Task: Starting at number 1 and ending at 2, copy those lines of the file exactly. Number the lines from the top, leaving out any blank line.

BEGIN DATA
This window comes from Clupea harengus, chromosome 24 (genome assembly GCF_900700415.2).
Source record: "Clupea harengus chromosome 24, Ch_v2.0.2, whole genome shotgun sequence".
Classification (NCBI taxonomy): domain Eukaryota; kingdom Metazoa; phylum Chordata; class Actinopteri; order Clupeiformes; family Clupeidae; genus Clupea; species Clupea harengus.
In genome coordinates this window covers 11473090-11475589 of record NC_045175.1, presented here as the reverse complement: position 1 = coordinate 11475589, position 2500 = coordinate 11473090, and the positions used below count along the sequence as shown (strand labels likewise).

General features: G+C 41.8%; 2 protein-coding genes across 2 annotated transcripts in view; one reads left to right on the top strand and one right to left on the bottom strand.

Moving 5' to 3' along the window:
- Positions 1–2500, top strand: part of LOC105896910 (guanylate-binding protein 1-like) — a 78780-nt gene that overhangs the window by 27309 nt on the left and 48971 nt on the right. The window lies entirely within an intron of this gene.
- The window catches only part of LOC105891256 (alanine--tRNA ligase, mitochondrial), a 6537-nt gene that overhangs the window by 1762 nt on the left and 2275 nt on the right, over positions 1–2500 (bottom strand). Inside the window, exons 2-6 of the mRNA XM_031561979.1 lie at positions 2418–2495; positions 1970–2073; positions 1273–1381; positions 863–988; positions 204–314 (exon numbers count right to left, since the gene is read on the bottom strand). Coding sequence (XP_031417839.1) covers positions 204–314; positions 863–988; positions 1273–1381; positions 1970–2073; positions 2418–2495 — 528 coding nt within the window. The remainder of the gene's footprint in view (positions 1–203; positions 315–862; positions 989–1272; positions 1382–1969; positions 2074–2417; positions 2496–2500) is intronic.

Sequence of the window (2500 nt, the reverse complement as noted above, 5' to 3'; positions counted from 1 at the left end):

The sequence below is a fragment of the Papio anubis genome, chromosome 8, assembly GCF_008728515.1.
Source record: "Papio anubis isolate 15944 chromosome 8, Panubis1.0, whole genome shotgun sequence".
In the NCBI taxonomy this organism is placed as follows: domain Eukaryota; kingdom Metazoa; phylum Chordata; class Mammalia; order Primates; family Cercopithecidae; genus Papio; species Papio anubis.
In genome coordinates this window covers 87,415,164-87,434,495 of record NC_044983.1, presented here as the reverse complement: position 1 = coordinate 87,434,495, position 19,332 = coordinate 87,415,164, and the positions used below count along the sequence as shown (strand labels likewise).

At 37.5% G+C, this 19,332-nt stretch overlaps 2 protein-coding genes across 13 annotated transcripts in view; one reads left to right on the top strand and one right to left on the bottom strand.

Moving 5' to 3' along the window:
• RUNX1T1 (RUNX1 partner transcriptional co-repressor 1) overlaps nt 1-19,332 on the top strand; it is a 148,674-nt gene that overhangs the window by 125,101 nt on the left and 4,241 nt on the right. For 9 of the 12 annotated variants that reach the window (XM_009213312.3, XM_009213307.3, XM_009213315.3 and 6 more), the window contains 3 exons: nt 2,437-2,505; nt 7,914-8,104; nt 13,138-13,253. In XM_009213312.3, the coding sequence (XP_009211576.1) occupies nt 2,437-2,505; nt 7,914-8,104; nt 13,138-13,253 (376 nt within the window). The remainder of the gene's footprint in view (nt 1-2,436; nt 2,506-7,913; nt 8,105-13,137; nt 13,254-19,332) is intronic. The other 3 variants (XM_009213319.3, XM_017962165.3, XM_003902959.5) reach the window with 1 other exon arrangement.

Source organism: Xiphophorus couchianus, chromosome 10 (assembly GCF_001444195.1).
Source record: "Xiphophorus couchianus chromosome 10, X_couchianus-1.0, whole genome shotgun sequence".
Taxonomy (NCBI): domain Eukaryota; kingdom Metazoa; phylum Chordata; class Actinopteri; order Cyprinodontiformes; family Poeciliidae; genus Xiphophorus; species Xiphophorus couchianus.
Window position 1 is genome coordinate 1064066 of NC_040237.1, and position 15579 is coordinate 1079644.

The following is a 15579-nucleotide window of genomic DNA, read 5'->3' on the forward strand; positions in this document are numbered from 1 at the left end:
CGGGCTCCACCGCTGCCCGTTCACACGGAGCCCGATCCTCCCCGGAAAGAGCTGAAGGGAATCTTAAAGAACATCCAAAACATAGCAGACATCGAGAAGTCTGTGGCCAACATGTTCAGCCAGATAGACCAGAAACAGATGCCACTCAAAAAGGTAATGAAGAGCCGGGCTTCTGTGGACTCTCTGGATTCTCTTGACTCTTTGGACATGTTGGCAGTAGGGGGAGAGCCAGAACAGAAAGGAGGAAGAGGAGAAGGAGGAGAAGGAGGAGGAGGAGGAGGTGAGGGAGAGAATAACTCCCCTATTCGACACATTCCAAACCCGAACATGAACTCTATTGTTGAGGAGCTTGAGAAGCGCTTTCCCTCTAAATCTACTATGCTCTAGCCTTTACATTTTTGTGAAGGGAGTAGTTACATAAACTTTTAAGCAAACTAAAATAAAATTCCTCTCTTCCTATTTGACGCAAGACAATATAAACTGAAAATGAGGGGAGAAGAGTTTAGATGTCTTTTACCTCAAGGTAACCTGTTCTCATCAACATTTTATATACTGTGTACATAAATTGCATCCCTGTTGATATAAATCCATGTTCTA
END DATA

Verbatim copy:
This window comes from Clupea harengus, chromosome 24 (genome assembly GCF_900700415.2).
Source record: "Clupea harengus chromosome 24, Ch_v2.0.2, whole genome shotgun sequence".